Category Archives: justice

“Tyrant: Shakespeare on Politics” by Stephen Greenblatt (2018)

“We learn not simply what Trump tells us about Shakespeare but what Shakespeare tells us about Trump. Illuminating scene after scene, Greenblatt is especially fine on the mechanisms of tyranny.”

Todd Gitlin: “The Missing Music of the Left “

‘If there are to be global goals, goals that cross boundaries to inspire the multitudes, where might they be found? … So should idealists across borders persist in seeking the universalist grail—the moral equivalent of “The Internationale”? Some settle for anti-fascism; others strive to resurrect the lost traditions of anarchism and anarcho-syndicalism; a few scavenge among the ruins of communism. Nearly three decades after the collapse of the communist phantasm, the left has still not recovered its voice, let alone composed a melody you can’t get out of your head.’

Jamil Khader: “Liberal Politics and the Challenge of White Supremacy: Anti-anti-Eurocentrism and the Question of Identity Politics”

‘Liberal and leftist commentators thus need to draw the ultimate radical conclusion from this anti-anti-Eurocentric position: The struggle for racial justice must be grounded in a dialectical materialist understanding of “the gap” between the particular and the universal which, according to the Slovenian philosopher Slavoj Žižek, not only destabilizes identity from within, but also serves as the foundation for a true universality. Žižek’s crucial point here is that identities should be taken up on the promise of actualizing this immanent universal dimension that was opened up precisely through the brutal history of genocide, slavery, colonialism, internment, etc.’

Branko Marcetic: “Between Montgomery and Gaza”

“Mainstream columnists’ justification of Israeli violence against Palestinian protesters sounds a lot like condemnations of black civil rights activists five decades ago.”

“Is Revolution Brewing in Iran?”

“While women and youth have been at the helm of the everyday form of resistance, it is their collective efforts with the labor movement, the teacher’s union, the farmers, the impoverished, the environmentalists, the families of the victims of the 1988 massacre, and many other oppressed sectors of the society that have now created a clear path to real and popular revolution in Iran.”

Davide Grasso: “Democratic confederalism in Rojava: Has revolution eliminated the state?”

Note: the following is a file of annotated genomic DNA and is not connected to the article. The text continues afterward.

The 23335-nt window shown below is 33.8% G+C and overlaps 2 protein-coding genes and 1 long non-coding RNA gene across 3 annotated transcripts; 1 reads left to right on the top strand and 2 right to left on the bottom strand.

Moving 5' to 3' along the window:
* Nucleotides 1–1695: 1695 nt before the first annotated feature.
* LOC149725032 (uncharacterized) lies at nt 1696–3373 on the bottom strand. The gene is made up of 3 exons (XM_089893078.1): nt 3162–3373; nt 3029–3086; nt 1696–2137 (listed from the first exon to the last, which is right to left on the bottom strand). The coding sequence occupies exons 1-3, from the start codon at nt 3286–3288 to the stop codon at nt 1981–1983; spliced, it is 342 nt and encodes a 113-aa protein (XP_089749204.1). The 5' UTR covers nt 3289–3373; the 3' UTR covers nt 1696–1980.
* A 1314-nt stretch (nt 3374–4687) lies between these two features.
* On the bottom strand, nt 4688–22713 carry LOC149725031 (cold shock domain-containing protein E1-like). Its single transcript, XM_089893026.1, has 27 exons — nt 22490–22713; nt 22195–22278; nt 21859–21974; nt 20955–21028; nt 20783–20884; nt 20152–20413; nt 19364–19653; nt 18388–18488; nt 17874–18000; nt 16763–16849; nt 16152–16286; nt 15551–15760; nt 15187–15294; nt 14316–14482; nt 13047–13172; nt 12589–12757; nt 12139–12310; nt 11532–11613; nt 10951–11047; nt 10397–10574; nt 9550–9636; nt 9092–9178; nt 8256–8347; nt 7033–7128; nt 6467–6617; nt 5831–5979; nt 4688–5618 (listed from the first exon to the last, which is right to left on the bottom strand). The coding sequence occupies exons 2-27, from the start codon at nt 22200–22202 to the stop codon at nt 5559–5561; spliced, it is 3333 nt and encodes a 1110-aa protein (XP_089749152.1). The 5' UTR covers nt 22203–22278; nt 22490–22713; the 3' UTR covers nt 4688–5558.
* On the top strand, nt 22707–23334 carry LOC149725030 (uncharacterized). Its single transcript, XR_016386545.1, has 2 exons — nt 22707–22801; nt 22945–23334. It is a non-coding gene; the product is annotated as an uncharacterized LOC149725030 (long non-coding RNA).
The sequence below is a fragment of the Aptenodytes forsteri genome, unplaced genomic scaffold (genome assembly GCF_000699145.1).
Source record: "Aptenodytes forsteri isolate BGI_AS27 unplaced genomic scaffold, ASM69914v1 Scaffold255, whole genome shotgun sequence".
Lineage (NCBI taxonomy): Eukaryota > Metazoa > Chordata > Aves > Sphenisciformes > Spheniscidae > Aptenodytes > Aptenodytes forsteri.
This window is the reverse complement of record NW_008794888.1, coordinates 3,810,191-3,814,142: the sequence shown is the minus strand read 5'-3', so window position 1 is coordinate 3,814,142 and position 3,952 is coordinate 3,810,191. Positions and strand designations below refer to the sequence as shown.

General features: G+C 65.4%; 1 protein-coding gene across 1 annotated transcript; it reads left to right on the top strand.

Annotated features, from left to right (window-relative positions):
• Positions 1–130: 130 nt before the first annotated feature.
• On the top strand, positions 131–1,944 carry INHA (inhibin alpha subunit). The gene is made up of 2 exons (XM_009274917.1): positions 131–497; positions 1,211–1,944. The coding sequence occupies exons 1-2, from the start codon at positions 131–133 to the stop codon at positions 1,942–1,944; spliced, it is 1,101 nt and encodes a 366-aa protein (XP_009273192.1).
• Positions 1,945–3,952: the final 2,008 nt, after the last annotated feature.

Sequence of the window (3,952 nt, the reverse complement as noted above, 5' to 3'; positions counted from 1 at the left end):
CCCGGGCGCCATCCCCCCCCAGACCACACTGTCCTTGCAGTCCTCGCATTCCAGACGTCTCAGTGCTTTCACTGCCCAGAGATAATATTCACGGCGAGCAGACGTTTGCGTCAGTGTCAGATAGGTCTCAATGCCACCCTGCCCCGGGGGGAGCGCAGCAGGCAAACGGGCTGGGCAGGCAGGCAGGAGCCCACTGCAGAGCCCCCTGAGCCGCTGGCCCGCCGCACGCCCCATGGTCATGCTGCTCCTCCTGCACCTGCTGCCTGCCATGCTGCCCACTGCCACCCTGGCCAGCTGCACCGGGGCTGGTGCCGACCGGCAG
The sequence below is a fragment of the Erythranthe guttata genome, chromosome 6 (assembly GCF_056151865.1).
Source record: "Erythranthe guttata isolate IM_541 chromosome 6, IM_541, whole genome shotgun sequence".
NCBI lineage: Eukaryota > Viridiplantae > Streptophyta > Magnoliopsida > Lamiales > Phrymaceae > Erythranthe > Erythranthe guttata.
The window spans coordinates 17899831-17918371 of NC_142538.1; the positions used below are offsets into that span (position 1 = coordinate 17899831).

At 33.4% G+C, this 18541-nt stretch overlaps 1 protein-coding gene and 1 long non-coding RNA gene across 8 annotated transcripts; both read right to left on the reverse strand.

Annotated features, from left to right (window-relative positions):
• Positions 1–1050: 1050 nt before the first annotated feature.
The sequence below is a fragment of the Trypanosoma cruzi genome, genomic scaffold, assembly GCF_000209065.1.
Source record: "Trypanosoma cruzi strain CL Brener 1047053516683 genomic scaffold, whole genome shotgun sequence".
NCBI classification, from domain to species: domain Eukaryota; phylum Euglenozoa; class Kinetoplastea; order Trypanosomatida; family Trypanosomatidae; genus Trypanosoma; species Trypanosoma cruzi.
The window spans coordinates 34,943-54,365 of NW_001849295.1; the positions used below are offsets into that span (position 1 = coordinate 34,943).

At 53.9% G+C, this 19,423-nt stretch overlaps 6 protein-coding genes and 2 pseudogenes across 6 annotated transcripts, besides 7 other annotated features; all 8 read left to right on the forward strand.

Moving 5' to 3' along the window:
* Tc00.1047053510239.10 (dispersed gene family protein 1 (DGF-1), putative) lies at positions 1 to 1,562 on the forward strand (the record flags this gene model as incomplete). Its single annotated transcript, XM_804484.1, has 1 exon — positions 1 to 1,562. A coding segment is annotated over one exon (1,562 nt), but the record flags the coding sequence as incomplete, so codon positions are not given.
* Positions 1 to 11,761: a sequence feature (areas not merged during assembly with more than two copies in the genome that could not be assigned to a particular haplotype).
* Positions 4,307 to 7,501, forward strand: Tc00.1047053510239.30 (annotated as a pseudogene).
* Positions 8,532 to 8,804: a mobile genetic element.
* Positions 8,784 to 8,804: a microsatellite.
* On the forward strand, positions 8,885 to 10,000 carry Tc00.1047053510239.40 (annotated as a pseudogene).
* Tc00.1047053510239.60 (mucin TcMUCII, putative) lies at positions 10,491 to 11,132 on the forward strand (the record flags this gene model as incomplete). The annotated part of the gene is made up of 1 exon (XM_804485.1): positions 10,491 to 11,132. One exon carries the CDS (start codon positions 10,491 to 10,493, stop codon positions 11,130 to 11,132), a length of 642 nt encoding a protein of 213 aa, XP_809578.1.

The Kurdish movement challenges the state at a conceptual level before the historical: the notion of the state appears here in relation to a way of organising the institutions rather than to the very existence of the institutions; it’s above all a way of thinking of its function.”

Todd Gitlin: “1968: Year of Counter-Revolution”

“The left was wildly guilty of misrecognition. Although most on the radical left thrilled to the prospect of some kind of revolution, … the main story line was far closer to the opposite—a thrust toward retrogression that continues, though not on a straight line, into the present emergency. … The main new storyline was backlash.”

Tithi Bhattacharya: “Women are leading the wave of strikes in America”

“These strikes are for wages and benefits, but they arise from a social landscape scoured by gender and racial inequalities.”

“From #MeToo to #WeStrike”

“What can the #MeToo movement learn from Latin American feminists? How can a global perspective help develop new insights into forms of violence and create a politics that challenges the fundamental basis of gender inequality?”

“Kurdish women’s movement makes a historic call to women across the world”

“From the mountains of Kurdistan, in the lands where society developed with the leadership of women, we salute you with our great freedom, passion, ambition, and unbreakable struggle. From Rojava’s neighborhoods to South America’s forests, from Europe’s streets to Africa’s plains, from the Middle East’s valleys to North America’s plazas, from Asia’s mountains to Australia’s plateaus; with our love which knows no borders and with our most revolutionary feelings, we embrace all women who intensify the struggle for freedom and equality.”